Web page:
How to Become an ICE Agent in South Dakota

Because of construction and other labor-intensive work, South Dakota is often a target for illegal immigrants who are searching for jobs offered by employers who are willing to break the law by hiring them. Immigration and Customs Enforcement Agents work on a daily basis to combat this type of crime as well as others, which are often related to customs violations and child sexual abuse. In fact, in 2013 alone ICE Criminal Investigators secured enough evidence for three Sioux Falls child abuse convictions.

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Immigration and Customs Enforcement works with other law enforcement agencies to cast a wide net to ensure criminals are snared, and in South Dakota this includes:

  • South Dakota Division of Criminal Investigation
  • Rapid City Police Department
  • IRS Criminal Investigation Division
  • South Dakota Highway Patrol
  • Aberdeen Police Department
  • US Department of Labor


Minimum Requirements for ICE Employment

ICE Agents come from a rich background of education and training. Becoming an ICE Agent involves first meeting some initial requirements. The education requirement is one of these, which says prospective ICE Criminal Investigators must meet one of the following two conditions:

  • A bachelor degree and one additional year of post-graduate study
  • A bachelor degree and one of the following academic distinctions:
    • Graduation in the top one-third of class or academic school program
    • 3.0 cumulative or final two-year GPA
    • 3.5 GPA in major course of study
    • Membership in an intermediate or advanced-level national honors society

There is also a one-year experience requirement dealing with the subjects of criminal investigations and law enforcement, which can be fulfilled at the same time as education requirement by candidates who pursue a course of study in:

  • Criminal Justice
  • Civil Justice
  • Law Enforcement
  • Crime Scene Investigation
  • Forensic Science
  • Police Science
  • Law


Application and Training

Once prospective agents can meet the basic education and experience requirements, they may begin searching for ICE careers via the federal government’s USA Jobs website. Federal law enforcement officers and military veterans can receive preferential consideration, and they do not have to meet the following age requirement among these last minimum prerequisites for application:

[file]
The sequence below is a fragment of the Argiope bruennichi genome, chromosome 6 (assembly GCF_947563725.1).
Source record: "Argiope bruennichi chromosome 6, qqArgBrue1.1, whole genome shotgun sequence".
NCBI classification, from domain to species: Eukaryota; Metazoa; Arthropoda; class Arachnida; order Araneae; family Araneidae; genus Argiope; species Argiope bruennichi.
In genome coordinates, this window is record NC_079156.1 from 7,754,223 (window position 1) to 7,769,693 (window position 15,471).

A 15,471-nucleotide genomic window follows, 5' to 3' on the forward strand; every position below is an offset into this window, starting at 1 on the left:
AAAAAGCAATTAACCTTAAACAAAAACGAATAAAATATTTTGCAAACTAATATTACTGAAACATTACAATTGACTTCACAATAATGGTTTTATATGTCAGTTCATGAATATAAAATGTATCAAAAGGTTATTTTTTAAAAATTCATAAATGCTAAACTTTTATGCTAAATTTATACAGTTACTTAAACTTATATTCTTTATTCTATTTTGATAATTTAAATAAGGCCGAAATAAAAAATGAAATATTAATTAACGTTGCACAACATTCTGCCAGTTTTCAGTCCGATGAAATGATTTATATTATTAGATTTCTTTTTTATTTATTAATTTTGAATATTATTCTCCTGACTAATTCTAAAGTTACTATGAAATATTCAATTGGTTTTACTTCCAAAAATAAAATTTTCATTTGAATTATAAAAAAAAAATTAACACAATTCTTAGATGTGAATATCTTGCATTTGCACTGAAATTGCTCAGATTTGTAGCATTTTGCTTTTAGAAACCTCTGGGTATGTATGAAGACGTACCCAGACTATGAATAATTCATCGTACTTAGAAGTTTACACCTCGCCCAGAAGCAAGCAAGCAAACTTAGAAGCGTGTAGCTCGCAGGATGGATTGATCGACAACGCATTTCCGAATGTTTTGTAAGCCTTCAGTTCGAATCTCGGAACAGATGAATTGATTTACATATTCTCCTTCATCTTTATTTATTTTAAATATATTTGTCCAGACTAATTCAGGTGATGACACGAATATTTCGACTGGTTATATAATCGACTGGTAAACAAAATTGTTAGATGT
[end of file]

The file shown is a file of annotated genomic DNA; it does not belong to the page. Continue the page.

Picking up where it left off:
• US citizenship
  • Valid driver’s license
  • No felony convictions
  • Being between the ages of 21-37

Training for ICE careers begins at the Federal Law Enforcement Center in Brunswick, Georgia where new hires will receive 22 weeks of in-depth instruction to prepare them for their first assignment as ICE Agents. Topics covered which are particularly pertinent to South Dakota include:

  • Immigration and labor laws
  • Conducting undercover and sting operations
  • Evidence collection
  • US customs laws
  • Child abuse, pornography, and sex trafficking


Recent ICE Missions in South Dakota

There are plenty of secret ICE missions that will never be revealed to the public; however the media may occasionally be privy to high profile operations, and in South Dakota this has recently included:

  • ICE arrests of nine suspects accused of taking advantage of and harboring undocumented immigrants while they worked illegally as part of a Rapid City logging and construction company. ICE Criminal Investigators conducted the operation in close concert with local law enforcement agencies.
  • The sentence of a Sioux Falls man to three life terms based on evidence gathered during an ICE investigation into child sex trafficking. For about a year from 2011 to 2012 the man was found to have trafficked, at times with violence and coercion, various women and underage girls throughout the South Dakota region to participate in the illegal commercial sex industry.
  • $1.2 million recently seized from a Lead man who was convicted of evading federal requirements for currency importation. An ICE investigation discovered that the perpetrator had arranged to receive shipments of Iraqi dinars which he planned to convert to US dollars by buying gold, jewelry, and collectable coins.

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